9. A heater of the class described comprising a space heating radiator, means for forming a nonignitable mixture of air and a vaporizable fuel, a primary adsorption catalyzer bed, means of communication between the mixing means radiator and catalyzer bed, and means for propelling the mixture of air and fuel through the communication means and over the catalyzer bed, said fuel and air reacting upon the catalyzer bed to liberate heat to the radiator.

10. A heater of the class described comprising a space heating radiator, means for mixing air and a vaporizable fuel, a primary adsorption catalyzer bed, means of communication between the mixing means radiator and catalyzer bed, means for propelling a mixture of air and fuel through the communication means and over the catalyzer bed, said fuel and air reacting upon the catalyzer bed to liberate heat to the radiator, and means for varying the ratio of fuel and air present in the mixture from a lean nonignitable mixture to a relatively rich ignitable mixture during operation of the heater.

11. A heater of the class described comprising a space heating radiator mounted for communication with the riding compartment of a motor vehicle, means for mixing air and a vaporizable fuel, a primary adsorption catalyzer bed, means of communication between the mixing means radiator and catalyzer bed, means for propelling the mixture of air and fuel through the communication means and over the catalyzer bed, means for homogenizing and drying said fuel air mixture before contacting the catalyzer bed, said fuel and air reacting upon the catalyzer under conditions of flameless combustion to liberate heat to the radiator.

12. A heater of the class described comprising a space heating radiator, means for mixing air and a vaporizable fuel, an asbestos bed coated with platinum black in the radiator, means of communication between the mixing means and radiator, means for propelling a mixture of air and fuel through the communication means and over the asbestos bed, means for circulating air over the radiator, means for warming the fuel air mixture entering the radiator to dry it, said fuel and air reacting upon the coated asbestos bed without ignition to liberate heat to the radiator.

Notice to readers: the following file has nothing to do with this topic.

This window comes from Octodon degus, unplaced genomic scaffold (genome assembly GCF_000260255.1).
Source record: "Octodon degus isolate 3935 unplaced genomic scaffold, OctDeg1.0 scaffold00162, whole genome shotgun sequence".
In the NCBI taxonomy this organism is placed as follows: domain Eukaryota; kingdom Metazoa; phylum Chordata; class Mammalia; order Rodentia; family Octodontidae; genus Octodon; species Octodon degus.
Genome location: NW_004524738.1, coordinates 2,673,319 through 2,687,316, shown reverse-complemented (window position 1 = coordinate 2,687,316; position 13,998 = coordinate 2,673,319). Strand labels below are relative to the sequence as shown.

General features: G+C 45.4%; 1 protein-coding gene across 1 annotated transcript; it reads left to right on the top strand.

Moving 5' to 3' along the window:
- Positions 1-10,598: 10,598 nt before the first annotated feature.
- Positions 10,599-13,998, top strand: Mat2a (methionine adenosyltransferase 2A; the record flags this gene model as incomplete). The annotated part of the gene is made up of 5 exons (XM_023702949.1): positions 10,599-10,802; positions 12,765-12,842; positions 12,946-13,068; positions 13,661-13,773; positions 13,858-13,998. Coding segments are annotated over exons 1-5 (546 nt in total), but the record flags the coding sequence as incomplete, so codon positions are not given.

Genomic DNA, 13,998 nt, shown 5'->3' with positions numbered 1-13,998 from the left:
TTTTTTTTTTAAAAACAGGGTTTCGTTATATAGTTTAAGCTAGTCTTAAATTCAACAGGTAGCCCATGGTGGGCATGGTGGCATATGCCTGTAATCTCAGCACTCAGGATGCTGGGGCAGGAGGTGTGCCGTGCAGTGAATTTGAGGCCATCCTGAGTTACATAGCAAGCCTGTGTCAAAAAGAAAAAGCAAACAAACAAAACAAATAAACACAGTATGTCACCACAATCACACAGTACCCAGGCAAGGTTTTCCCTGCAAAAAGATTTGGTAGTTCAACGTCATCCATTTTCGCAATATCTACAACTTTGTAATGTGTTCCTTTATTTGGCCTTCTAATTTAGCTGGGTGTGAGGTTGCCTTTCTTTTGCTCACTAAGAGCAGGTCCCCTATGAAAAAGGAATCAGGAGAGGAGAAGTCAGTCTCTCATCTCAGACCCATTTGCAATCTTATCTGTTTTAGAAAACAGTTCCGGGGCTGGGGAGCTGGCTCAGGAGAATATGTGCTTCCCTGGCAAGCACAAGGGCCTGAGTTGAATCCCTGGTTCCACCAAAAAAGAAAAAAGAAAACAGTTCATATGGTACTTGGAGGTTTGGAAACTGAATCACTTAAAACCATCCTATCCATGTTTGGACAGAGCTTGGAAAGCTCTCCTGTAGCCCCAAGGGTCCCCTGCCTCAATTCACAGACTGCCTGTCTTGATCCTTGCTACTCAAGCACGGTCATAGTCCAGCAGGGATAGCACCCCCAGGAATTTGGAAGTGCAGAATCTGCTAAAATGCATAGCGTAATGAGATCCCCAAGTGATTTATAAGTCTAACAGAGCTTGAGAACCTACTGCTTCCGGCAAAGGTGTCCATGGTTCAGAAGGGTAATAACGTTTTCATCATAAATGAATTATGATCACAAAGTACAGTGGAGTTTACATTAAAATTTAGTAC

13. A heater of the class described comprising a space heating radiator, means for mixing air and a vaporizable fuel in proportions beyond the limits of flame combustion, an asbestos bed coated with primary adsorption catalytic material, means of communication between the mixing means radiator and asbestos bed, and means for establishing a draft for the mixture of air and fuel through the communication means and over the catalyzer bed, said fuel and air reacting below the ignition temperature upon the asbestos bed to liberate heat to the radiator, and means for varying the proportions of fuel and air in said mixture.

14. The method of heating a metal radiator comprising mixing a volatile fuel and air in proportions beyond the range of flame combustion, reacting the fuel and air upon a primary adsorption catalyst bed under forced draft to liberate heat and heat said bed, conducting heat from said bed directly to said metal radiator to heat said radiator, and conducting the products of said reaction away from said bed to the atmosphere.

15. The method of heating a radiator comprising forming a stream of a vaporizable fuel and air in proportions beyond the range of flame combustion, conducting the stream. over a primary adsorption catalyst bed in direct contact with said radiator to liberate heat and heat said bed, conducting the heat from said bed to said radiator, conducting the products of the reaction in close proximity to said stream prior to its entering said bed to preheat and dry said stream, and discharging the products to the atmosphere.

16. The method of heating a radiator comprising mixing a vaporizable fuel and warmed air in proportions wherein a mixture is supplied which is too lean to support flame combustion, reacting the fuel and air upon a primary adsorption catalyzer bed under forced draft and subatmospheric pressure to liberate heat, absorbing liberated heat by said radiator, and confining the flow of the by-products of the reaction for discharge to the atmosphere at a point remote from said radiator.